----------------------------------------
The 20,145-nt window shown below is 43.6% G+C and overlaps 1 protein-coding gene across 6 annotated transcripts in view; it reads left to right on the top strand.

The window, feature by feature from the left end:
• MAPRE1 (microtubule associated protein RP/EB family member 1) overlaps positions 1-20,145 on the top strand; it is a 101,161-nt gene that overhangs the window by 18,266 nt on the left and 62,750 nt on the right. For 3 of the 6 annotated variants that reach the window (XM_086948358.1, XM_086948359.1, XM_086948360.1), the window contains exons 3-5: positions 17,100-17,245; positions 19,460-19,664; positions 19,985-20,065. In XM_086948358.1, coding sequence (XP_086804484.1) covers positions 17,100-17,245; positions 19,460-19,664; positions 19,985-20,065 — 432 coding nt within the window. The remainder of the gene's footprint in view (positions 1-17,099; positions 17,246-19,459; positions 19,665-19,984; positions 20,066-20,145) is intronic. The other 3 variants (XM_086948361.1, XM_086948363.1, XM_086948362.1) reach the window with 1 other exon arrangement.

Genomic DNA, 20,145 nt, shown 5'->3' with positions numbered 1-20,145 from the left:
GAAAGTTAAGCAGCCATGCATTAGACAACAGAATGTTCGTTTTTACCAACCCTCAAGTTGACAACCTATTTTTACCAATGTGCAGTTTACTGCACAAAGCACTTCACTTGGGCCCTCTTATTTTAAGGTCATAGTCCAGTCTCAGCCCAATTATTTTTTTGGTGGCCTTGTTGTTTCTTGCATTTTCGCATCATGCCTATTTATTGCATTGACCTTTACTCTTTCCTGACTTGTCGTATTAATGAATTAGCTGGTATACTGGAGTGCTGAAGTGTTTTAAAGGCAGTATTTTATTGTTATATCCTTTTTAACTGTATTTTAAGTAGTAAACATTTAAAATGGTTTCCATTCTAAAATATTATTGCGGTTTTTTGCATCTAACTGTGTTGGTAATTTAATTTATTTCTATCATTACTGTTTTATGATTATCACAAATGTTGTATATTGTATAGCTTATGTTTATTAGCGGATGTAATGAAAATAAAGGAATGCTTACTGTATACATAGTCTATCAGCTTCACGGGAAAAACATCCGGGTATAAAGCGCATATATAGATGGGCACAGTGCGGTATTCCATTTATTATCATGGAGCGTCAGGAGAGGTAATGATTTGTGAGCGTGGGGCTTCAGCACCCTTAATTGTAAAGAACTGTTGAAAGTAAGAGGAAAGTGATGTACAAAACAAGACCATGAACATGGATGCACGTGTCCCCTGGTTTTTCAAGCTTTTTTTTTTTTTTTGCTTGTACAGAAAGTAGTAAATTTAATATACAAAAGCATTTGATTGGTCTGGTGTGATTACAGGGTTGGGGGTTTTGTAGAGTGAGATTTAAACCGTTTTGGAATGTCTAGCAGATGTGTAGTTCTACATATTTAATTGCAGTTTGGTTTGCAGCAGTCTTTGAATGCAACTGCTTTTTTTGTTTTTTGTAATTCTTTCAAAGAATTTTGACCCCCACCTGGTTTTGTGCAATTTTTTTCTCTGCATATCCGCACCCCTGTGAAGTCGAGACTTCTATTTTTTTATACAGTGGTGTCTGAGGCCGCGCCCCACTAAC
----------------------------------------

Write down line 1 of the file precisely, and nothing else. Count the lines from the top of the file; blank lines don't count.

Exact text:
The 20,145-nt window shown below is 43.6% G+C and overlaps 1 protein-coding gene across 6 annotated transcripts in view; it reads left to right on the top strand.